It is this that explains the importance of the Makhnovists. As historian Christopher Reed notes, the "Bolsheviks' main claim to legitimacy rested on the argument that they were the only ones capable of preventing a similar disaster [counter-revolution] for the workers and peasants of Russia and that their harsh methods were necessary in the face of a ruthless and unrelenting enemy." However, Reed argues that "the Makhno movement in the Ukraine suggests that there was more than one way to fight against the counter-revolution." [From Tsar to Soviets, pp. 258-9] This is why the Makhnovist movement is so important, why it shows that there was, and is, an alternative to the ideas of Bolshevism. Here we have a mass movement operating in the same "exceptional circumstances" as the Bolsheviks which did not implement the same policies. Indeed, rather than suppress soviet, workplace and military democracy in favour of centralised, top-down party power and modify their political line to justify their implementation of party dictatorship, the Makhnovists did all they could to implement and encourage working-class self-government.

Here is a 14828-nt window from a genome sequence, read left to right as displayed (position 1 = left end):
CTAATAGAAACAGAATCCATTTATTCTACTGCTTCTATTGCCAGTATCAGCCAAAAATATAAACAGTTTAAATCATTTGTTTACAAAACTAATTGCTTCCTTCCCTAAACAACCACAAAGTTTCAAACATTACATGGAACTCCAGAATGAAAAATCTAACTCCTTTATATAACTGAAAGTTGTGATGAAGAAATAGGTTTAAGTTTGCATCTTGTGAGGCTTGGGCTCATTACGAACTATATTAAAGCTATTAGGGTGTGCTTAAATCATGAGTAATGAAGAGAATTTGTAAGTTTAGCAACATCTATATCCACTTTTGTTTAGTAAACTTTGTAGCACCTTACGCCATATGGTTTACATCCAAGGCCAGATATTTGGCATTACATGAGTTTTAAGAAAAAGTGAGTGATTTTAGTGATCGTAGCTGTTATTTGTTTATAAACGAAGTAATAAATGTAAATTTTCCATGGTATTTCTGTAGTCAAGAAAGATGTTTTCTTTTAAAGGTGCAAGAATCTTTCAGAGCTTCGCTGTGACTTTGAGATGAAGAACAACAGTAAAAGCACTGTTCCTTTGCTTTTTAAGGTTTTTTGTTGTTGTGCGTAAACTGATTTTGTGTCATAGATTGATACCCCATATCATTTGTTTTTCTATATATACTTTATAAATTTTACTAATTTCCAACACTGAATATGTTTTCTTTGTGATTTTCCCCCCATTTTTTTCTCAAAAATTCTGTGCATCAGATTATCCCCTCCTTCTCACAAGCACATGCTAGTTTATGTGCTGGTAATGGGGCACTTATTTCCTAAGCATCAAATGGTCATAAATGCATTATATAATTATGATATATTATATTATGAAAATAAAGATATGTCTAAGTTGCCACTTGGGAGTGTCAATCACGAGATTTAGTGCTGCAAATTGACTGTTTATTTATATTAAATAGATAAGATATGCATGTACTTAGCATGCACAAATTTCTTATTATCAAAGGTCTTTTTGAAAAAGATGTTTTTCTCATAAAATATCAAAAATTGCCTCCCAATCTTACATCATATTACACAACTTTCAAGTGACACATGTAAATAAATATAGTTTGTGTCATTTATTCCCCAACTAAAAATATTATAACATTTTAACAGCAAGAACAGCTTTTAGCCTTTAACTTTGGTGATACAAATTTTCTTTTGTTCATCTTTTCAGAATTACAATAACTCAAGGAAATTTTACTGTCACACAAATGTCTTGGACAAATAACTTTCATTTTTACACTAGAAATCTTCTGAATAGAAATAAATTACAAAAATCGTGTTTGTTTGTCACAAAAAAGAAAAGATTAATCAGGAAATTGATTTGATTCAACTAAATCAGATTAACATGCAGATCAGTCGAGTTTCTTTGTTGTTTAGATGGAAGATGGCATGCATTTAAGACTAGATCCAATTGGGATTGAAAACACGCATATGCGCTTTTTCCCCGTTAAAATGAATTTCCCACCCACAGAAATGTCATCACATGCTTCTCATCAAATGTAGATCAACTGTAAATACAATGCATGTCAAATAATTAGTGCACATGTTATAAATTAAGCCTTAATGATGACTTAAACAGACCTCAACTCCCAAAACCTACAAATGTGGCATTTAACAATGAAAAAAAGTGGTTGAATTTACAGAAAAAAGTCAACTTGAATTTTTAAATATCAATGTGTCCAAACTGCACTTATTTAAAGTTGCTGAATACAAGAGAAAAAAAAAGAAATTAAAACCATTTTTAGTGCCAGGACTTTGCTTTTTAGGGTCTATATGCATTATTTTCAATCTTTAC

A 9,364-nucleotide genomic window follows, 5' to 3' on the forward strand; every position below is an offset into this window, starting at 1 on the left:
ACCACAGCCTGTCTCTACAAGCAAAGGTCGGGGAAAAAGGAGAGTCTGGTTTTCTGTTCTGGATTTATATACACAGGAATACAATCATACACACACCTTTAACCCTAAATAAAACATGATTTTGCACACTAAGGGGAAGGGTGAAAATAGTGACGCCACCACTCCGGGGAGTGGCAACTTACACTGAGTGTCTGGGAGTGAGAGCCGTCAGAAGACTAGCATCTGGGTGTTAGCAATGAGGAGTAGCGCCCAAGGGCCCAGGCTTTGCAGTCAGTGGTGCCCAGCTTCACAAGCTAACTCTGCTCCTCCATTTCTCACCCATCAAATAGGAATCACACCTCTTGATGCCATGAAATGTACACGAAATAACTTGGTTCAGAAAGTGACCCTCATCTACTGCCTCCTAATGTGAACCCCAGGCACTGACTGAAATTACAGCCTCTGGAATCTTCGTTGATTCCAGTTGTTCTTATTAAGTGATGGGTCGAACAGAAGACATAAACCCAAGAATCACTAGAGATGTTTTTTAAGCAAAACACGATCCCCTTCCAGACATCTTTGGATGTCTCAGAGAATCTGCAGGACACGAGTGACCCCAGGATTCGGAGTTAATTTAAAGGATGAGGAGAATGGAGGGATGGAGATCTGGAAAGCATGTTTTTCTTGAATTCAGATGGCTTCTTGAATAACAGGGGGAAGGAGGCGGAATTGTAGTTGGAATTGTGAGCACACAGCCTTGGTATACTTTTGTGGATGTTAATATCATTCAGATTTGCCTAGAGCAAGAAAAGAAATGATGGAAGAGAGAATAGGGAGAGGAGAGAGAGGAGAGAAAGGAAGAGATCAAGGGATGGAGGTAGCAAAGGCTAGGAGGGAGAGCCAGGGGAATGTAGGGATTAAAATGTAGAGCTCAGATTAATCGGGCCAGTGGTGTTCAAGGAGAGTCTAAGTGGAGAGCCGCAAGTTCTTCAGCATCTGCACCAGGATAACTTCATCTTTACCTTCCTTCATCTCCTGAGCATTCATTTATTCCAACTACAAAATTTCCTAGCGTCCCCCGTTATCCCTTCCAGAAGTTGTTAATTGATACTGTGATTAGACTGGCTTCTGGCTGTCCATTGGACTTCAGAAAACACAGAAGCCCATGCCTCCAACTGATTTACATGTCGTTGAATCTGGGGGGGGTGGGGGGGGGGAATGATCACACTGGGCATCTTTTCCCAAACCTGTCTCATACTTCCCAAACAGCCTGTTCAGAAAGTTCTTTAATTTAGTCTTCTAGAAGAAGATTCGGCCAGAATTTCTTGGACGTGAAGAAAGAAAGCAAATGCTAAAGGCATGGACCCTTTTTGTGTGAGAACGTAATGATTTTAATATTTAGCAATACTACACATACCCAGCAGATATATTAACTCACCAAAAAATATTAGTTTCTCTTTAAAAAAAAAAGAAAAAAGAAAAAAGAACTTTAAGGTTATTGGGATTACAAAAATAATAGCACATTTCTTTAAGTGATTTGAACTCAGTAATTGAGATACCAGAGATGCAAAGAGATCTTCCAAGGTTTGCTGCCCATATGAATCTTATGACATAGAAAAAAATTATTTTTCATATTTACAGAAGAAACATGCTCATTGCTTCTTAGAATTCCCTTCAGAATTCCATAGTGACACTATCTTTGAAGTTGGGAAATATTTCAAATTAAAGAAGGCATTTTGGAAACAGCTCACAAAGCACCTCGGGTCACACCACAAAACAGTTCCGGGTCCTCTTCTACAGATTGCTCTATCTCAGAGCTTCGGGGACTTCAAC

As such, it is difficult to blame the development of Bolshevik policies towards state-capitalist and party-dictatorship directions on the problems caused during the revolution when the Makhnovists, facing similar conditions, did all they could to protect working- class autonomy and freedom. Indeed, it could be argued that the problems facing the Makhnovists were greater in many ways. The Ukraine probably saw more fighting in the Russian Civil War then any other area. Unlike the Bolsheviks, the Makhnovists lost the centre of their movement and had to re-liberate it. To do so they fought the Austrian and German armies, Ukrainian Nationalists, Bolsheviks and the White Armies of Denikin and then Wrangel. There were smaller skirmishes involving Cossacks returning to the Don and independent "Green" bands. The anarchists fought all these various armies over the four years their movement was in existence. This war was not only bloody but saw constant shifts of fronts, advances and retreats and changes from near conventional war to mobile partisan war. The consequences of this was that no area of the territory was a safe "rear" area for any period of time and so little constructive activity was possible. Section 4 presents a summary of the military campaigns of these years. A brief idea of the depth of fighting in these years can be seen by considering the town at the centre of the Makhnovists, Hulyai Pole which changed hands no less then 16 times in the period from 1917-1921.